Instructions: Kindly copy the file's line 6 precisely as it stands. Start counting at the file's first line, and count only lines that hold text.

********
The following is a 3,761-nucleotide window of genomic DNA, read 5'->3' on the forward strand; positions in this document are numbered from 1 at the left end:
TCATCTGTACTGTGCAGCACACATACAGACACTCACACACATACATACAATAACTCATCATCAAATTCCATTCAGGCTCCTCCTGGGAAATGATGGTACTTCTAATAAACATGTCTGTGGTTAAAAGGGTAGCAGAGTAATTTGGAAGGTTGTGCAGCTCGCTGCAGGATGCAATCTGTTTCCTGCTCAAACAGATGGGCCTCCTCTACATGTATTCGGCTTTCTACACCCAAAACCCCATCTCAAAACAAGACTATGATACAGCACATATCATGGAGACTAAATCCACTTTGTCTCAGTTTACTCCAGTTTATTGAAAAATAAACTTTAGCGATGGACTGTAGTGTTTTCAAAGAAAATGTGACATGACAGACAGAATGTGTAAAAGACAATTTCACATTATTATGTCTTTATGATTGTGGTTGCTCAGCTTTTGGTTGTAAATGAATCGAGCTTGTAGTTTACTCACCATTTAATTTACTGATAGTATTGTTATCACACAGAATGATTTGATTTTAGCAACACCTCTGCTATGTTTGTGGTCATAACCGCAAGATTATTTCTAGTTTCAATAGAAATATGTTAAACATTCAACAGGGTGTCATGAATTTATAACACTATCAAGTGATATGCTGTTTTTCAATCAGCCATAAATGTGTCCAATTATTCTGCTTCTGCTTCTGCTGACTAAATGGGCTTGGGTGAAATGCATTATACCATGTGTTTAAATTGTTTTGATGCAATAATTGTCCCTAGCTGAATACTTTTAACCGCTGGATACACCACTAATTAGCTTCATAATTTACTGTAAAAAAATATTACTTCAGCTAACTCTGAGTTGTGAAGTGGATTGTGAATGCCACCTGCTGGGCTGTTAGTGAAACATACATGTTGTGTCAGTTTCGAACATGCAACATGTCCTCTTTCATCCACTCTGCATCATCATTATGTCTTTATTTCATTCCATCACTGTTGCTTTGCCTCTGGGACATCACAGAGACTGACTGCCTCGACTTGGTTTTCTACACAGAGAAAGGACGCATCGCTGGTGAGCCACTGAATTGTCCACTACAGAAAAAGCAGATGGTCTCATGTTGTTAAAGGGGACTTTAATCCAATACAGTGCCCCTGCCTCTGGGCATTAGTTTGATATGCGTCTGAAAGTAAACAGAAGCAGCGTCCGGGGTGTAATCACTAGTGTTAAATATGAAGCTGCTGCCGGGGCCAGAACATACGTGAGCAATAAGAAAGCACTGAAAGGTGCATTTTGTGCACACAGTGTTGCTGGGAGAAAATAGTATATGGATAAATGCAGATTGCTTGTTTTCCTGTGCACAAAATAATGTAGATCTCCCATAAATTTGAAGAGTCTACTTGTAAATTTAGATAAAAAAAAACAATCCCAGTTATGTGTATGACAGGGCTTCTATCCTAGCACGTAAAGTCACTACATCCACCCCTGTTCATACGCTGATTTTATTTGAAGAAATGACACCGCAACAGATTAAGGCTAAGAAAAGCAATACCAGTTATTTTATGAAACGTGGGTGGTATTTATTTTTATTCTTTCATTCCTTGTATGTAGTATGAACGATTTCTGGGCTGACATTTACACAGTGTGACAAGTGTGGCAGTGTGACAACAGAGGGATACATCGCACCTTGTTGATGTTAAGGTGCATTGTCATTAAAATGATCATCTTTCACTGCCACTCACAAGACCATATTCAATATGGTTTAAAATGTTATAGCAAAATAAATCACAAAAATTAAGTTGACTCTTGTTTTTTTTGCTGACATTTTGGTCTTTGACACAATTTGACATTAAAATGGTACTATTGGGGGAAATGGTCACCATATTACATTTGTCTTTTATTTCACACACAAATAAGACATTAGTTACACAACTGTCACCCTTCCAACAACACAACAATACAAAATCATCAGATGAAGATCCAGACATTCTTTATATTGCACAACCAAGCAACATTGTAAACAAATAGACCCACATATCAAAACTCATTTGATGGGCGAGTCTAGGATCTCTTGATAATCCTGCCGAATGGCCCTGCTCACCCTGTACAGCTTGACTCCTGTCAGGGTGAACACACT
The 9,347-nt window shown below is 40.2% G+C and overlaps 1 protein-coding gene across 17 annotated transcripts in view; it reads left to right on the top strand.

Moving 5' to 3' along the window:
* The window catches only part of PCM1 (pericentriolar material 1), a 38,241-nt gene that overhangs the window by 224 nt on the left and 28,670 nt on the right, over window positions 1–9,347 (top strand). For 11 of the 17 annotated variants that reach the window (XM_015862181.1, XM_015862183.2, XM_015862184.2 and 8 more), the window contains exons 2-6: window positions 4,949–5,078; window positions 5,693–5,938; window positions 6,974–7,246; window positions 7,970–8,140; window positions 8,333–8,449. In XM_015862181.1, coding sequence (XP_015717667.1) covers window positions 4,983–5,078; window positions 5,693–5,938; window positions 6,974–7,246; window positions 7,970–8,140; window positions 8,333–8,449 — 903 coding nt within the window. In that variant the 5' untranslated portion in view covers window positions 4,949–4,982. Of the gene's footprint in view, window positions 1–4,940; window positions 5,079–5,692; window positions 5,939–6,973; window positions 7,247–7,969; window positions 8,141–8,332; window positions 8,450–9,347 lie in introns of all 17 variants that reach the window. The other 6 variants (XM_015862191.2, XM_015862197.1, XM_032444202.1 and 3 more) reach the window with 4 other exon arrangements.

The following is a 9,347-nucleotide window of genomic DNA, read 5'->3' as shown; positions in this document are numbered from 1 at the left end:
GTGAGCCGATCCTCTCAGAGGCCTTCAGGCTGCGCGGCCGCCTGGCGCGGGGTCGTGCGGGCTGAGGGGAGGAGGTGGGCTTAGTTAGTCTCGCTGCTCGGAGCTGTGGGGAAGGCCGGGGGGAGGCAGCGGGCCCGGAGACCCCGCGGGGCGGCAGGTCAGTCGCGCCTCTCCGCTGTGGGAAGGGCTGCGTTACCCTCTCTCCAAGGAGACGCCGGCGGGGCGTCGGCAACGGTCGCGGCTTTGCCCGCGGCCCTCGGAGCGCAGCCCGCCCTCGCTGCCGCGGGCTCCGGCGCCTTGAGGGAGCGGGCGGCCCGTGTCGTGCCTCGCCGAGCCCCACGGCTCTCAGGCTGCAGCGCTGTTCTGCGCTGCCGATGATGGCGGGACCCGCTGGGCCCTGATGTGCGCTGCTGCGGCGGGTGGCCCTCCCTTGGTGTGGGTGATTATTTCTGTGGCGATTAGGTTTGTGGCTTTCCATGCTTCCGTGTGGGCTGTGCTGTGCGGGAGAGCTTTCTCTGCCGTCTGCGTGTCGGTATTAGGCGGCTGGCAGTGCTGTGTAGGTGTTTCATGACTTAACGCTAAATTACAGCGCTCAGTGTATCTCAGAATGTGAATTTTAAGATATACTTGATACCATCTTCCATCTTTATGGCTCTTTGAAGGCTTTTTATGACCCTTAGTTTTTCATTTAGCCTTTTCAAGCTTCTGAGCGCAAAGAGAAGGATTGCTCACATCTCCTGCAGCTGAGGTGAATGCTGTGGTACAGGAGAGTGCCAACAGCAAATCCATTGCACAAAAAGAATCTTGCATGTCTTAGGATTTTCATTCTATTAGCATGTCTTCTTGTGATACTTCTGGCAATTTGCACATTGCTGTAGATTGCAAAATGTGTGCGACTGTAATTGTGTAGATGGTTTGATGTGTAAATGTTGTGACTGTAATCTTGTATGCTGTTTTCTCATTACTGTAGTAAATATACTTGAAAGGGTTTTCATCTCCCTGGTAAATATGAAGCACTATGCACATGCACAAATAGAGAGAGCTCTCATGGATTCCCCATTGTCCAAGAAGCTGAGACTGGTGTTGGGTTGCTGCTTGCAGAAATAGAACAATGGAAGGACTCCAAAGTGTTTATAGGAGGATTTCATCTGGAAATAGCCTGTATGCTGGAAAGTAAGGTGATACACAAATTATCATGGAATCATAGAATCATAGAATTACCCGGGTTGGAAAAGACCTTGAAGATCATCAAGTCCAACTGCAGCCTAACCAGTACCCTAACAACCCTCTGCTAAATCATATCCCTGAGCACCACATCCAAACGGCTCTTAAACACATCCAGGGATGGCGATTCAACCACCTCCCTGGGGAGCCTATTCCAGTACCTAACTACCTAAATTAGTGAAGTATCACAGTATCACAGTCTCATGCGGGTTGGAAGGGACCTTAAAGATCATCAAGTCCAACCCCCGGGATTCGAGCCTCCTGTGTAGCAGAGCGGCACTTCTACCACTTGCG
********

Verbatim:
The following is a 9,347-nucleotide window of genomic DNA, read 5'->3' as shown; positions in this document are numbered from 1 at the left end: